3 Challenging but necessary conversations to Grow Relationships


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In the marketing world, customer service plays a huge part when catering to clients. We need to make tough decisions that affect our business and the clients business but still relay information and decisions in a professional manner. Sometimes you aren’t doing your clients any favors by sugar-coating those thoughts. They need to hear from you – the expert – about how to make their brand better. That’s the reason they came to you in the first place, right? You’re the professional. And in my opinion, sometimes being straightforward works best. I find myself having these same three conversations with clients over and over again; so it is very possible you have too. Our job is to promote our client’s brand and do that successfully. Your style may not be as upfront as mine, but I think you will find as long as you speak the truth, loudly or toned-down, the effect will be respect. Your customers will trust you.  And they will keep coming back for that truth.

1.    I’m pretty sure your customer doesn’t want a pen. Your client calls, they have an event in a week and they need you to order 500 pens. How do you relay to your client that pens are not going to do their brand any good in that situation? I do not want them to spend their hard-earned marketing dollars on something that’s going to sit in an office drawer with 100 other promotional pens. Unless they are giving away the prestigious Montblanc™. In that case, bring it on!! My point is this: at every trade show, every event, the most common giveaway is a pen.

Ask your client, “Who are you trying to attract?” Once we know the who, we can figure out the best where we can place your brand. There are hundreds of usable, pertinent and quickly deliverable promotional items that will meet your client’s needs. Headed to a cooking expo? Let’s give away branded basting brushes instead of a pen. And just to let you know, I have nothing against pens- love pens! Just not for a client’s brand, every time, all the time.

2.    Let’s not focus on what you like; what does your customer like? Too often, brand managers are focused on what they like to put their brand on. If you really take a deep look at your target audience, you’ll find how to sell the way your customers want to be sold to. Try asking your client to step into their customer’s shoes. Find out what thrills their customers. Personally, I am not a fan of troll-like, crazy haired, bobble head post-it note holders. But guess who is? That hilarious, fun-loving receptionist at the biggest health care system in the nation that you are trying to do business with does. Putting personal preferences aside and thinking about the giveaway recipient could reap big benefits.

3.    The Theme is more important than the Thing. A tri-fold brochure is just a piece of paper that is folded into three sections. What you put on that paper makes the brochure compelling and intriguing, or, the first thing the recipient throws away. The initial brainstorming and effort that is put in to defining your brand, identifying the images and words that speak to your brand’s customers, is so very crucial. Those details are the difference between successful marketing and the trash can. It doesn’t take any more time or energy to design badly than it does to design well — so take your time on the theme of your print pieces and their call to action.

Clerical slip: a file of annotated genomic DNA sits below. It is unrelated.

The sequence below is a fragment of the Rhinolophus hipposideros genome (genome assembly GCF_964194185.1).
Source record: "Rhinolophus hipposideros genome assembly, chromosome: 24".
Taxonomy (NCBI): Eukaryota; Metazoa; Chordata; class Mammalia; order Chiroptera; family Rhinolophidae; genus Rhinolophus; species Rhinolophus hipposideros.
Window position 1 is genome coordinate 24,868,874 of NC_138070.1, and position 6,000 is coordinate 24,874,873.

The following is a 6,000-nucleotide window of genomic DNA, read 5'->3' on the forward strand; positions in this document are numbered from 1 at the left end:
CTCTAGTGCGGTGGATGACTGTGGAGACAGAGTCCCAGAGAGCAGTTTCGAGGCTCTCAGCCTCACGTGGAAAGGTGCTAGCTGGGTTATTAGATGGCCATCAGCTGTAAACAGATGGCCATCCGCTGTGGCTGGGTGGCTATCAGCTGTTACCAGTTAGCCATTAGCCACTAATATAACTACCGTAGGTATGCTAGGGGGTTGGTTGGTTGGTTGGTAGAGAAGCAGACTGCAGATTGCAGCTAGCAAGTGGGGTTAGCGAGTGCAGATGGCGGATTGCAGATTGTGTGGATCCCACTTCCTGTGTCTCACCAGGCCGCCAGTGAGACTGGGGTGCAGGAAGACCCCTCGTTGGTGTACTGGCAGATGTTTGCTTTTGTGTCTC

I tell my clients this: I don’t have children, but your brand is my baby. I want to raise your brand right and help it grow and prosper. So heed my advice; try to speak the truth to your clients, sugar-free or not. Just make sure to take care of your brand babies and raise ‘em right.

AboutKimble Bosworth

I have a horrible case of ADD and often exaggerate numbers. I seduce crowds with my unrehearsed and frequently unfiltered public speaking. I can pilot an innertube down a raging river with remarkable accuracy and I can cook five minute oats in under four minutes. I am an expert in plastering corners, a hopeful romantic and an outlaw in China. Occasionally, I survive airplane crash landings. When I’m bored I create elaborate Sharpie fantasy universes in spiral journal notebooks. I enjoy vacant, drained pool skateboarding. On Fridays, after work, I give marketing advice to growing companies over beers at no charge. I sleep with my eyes open. I have had tea with monks at the Golden Pavillion. I advised the British not to adopt the Euro. My love story has won countless gift baskets from Valentines Day radio call in shows. I once read A Hundred Years of Solitude, Baseball: A History and the entire works of Dr. Seuss in one day and still had time to build an Adirondack chair from a used pallet that evening. I can sing or recite the commercials for every food item in the supermarket. I dance, I sing loudly and off key at inappropriate times and I have no debt. On weekends, to let off steam, I participate in full contact Pinterest. I am convinced that the reason for civilization’s decline is the mansard roof. I died when I was 15. I got better. And, you may not know this, but I invented the cheeseburger.


  1. Kimble,
    This is a great post. Too many promo product providers just say “yes i can” rather than “yes I can, however, can we talk about your goal?” Helping the customer achieve their marketing goal while managing their brand is critical.
    Well done!


  2. A very well written article Kimble!

    When a marketing campaign starts with a measurable goal, only then can we anticipate the actions/reactions. One can always find a ‘cheaper pen’. On the other hand, if we propose a well thought-out marketing strategy, our clients will agree that this is money well spent. Scaled to the specific business goals we deliver.

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